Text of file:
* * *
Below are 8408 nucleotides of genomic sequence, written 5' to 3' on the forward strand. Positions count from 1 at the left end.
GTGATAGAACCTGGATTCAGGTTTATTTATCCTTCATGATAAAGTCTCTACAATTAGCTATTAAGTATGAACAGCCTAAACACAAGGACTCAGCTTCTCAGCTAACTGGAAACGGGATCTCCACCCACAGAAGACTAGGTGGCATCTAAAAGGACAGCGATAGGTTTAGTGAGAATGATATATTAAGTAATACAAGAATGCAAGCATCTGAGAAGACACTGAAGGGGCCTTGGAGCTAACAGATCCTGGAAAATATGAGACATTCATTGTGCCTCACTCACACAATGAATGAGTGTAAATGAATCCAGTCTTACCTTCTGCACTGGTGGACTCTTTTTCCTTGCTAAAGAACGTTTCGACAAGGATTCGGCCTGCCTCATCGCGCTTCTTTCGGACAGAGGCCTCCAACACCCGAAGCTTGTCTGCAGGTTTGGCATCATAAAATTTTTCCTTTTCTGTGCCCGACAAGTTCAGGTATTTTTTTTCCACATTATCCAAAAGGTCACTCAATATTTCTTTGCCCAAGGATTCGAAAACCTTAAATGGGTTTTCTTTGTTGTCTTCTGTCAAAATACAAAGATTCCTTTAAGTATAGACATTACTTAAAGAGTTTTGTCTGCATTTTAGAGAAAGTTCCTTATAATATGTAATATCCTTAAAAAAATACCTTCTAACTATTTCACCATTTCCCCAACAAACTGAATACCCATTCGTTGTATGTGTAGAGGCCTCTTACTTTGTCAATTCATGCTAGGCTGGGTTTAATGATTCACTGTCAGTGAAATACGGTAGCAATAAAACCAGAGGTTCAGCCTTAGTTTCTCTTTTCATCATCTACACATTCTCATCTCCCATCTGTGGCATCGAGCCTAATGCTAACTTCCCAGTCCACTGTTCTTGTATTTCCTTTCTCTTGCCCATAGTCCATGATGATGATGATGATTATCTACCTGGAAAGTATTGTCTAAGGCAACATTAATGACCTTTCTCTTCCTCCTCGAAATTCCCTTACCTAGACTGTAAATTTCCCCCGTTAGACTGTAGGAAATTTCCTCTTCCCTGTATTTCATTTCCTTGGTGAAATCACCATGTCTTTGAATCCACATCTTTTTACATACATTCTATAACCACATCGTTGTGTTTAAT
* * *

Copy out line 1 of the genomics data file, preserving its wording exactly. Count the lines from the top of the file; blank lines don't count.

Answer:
Below are 8408 nucleotides of genomic sequence, written 5' to 3' on the forward strand. Positions count from 1 at the left end.